Fractal Design Define R2 ATX Tower Case

Cases|Damping
Viewing page 8 of 8 pages. Previous 1 2 3 4 5 6 7 8

AUDIO RECORDINGS

These recordings were made with a high resolution, lab quality, digital recording system inside SPCR's own 11 dBA ambient anechoic chamber, then converted to LAME 128kbps encoded MP3s. We've listened long and hard to ensure there is no audible degradation from the original WAV files to these MP3s. They represent a quick snapshot of what we heard during the review.

Each recording starts with ambient noise, then 10 second segments of product at various states. For the most realistic results, set the volume so that the starting ambient level is just barely audible, then don't change the volume setting again while comparing all the sound files.

  • Fractal Design Define R2 - Baseline at 1m
    — rear & front fan @12V (15 dBA@1m)
    — rear, front & side fan @9V (16~18 dBA@1m)
    — rear & front fan @12V, side fan @9V (18~19 dBA@1m)
    — rear, front & side fan @12V (22~23 dBA@1m)

FINAL THOUGHTS

Given the Define R2's similarity to the Antec Performance One line, the P183 is the obvious choice for a direct comparison. The R2 is a smaller case overall, about 3 inches shorter as there is less space between the ceiling and the top of the motherboard tray (just enough room for 25 mm thick fans), and there is no compartment separating the power supply from the rest of the case. The latter is nothing noteworthy as the chamber design is pretty much obsolete given the multitude of quiet, cool power supplies today as well as the as-effective approach of having the PSU fan draw its air from below the case. However, one of the very quietest high-end power supply we've tested is the Antec CP-850, and the P183 is one of the few cases that supports it. The overall build quality of the R2 is not as strong, particularly the side panels which are much thinner and hefty only because of the bitumen pads; we wouldn't call it weak though as it's stronger than most $100 cases. The R2 also lacks removable drive cages, relying on side-mounting dampened hard drive trays, which incidentally were also pioneered by Antec.

In some ways, the R2 is more refined. Its front door is of quality construction and the magnetic seal gives it a sturdy feel. Cable management is also very good and access to the CPU backplate is useful for enthusiasts who insist on high end aftermarket CPU cooling. Perhaps the best thing about the R2 is the additional fan placements at the bottom, side and top of the case which gives it a broader appeal. Those less picky about noise can add a couple of fans and reap the benefits of improved cooling. The side panel fan is particularly useful for video card cooling, even though a fan mounted there increases the noise dramatically, particularly if hard-mounted. Unlike their retail box fans, the case doesn't ship with rubber fan isolators.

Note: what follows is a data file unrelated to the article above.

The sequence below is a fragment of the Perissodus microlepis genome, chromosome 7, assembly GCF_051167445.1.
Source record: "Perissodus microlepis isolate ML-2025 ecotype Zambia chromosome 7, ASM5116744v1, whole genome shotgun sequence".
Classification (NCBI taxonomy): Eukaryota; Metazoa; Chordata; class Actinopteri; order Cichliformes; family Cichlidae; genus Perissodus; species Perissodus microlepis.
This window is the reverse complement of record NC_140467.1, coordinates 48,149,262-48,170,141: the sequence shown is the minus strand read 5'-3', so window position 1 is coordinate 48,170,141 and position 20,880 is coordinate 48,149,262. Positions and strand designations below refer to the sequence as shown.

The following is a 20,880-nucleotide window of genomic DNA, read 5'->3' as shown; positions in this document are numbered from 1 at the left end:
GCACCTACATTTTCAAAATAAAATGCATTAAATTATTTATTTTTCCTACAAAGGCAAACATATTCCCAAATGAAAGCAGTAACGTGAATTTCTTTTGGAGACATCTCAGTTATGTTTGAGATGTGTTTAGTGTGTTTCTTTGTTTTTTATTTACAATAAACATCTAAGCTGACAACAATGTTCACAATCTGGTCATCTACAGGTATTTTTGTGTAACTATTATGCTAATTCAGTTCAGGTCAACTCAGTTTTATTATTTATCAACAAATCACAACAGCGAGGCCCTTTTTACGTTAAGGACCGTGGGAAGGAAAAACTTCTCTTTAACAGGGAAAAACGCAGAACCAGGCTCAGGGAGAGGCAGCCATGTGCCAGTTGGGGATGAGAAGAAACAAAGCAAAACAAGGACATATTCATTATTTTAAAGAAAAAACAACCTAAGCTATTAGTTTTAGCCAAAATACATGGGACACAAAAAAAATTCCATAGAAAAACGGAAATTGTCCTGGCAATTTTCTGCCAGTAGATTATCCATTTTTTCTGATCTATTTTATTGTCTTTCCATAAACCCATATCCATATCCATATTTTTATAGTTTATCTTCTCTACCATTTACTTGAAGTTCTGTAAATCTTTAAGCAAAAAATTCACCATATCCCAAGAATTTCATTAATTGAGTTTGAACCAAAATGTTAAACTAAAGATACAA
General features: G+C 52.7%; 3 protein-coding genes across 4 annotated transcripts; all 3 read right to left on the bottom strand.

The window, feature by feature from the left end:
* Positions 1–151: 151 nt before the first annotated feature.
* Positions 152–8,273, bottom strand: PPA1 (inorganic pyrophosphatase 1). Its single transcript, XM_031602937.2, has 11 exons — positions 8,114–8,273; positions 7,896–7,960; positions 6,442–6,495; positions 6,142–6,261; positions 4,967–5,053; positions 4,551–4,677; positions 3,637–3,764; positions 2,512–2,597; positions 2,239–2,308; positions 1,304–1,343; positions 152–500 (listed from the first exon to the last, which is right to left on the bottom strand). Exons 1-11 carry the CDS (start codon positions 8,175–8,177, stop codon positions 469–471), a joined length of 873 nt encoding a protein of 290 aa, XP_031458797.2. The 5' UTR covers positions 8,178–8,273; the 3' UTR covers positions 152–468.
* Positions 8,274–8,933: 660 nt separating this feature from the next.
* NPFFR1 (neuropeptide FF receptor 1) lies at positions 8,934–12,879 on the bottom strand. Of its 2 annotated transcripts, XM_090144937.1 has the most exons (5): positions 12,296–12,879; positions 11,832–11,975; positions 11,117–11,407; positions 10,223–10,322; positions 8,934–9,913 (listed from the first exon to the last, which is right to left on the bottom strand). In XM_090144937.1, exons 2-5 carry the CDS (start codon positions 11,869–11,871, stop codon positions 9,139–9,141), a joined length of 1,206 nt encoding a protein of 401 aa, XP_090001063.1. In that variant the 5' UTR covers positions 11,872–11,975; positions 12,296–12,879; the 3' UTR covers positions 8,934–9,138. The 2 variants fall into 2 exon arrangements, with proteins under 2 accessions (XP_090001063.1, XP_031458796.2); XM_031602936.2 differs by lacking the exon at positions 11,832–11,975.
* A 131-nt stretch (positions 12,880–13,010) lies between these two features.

Users more interested in silence will be happy to know that the extra fan mounts on the top and side of the case are blocked off by default with thick bitumen mats, so they don't represent a an acoustic liability like most gaming style cases with similar cooling options. The case includes a manual fan speed controller, but it's a bit of a waste given the ultra low noise level of the stock 120mm fans — running them below 12V is pointless. We feel a little silly complaining that they're too quiet, but faster, louder fans, in the 16~18 dBA range would be more practical as long as there is some fan control available. Another concern regards the hard drive trays — they do not snap in as tightly as Antec's and our sample rubber grommets are very stiff; we doubt they effect much improvement on hard drive vibration.

It is rare to see a rookie manufacturer come out of nowhere with a well-thought out design right off the bat. Luckily for Fractal Design, much of the trail was already blazed by Antec: The Define R2 is a kind of homage to the P180. Fractal Design engineers kept true to its core design, added a few simple improvements, and cut corners in areas they believed were not fundamental to thermal performance and noise reduction. The result is an affordable, versatile, minimalist case that is suitable for housing a simple quiet PC, a well-cooled gaming machine, and anything in-between. It may not have the highest build standards, but it's good value.

While the case is already available in Europe, NCIX in Canada is apparently the only company in North America currently offering the Define R2. It can be pre-ordered for CAD$110 with an ETA of May/June. Their US site has the R2 listed for just under US$100, but it is not yet available for order for consumers south of the border.

Fractal Design Define R2
PROS

* Sturdy, dampened door
* Insulated side panels, ceiling, fan placements
* Many fan options
* Very quiet stock fans
* Fan controller included
* Effective cable management
* Price
CONS

* Hard drive trays need improvement
* Stock fans too weak
* No fan isolators included

Fractal Design Define R2

SPCR Recommended Product

* * *

Articles of Related Interest
Cases: Basics & Recommendations
Silverstone Grandia GD05: A Versatile HTPC Case
Inwin Maelstrom: An Affordable Gaming Case
Silverstone Fortress FT02 ATX Case
Silverstone Raven Two
Antec Twelve Hundred Gaming Case
Antec P183: The P182 Gets More Air

* * *

Discuss this article in the SPCR Forums.



Previous 1 2 3 4 5 6 7 8

Cases|Damping - Article Index
Help support this site, buy from one of our affiliate retailers!
Search: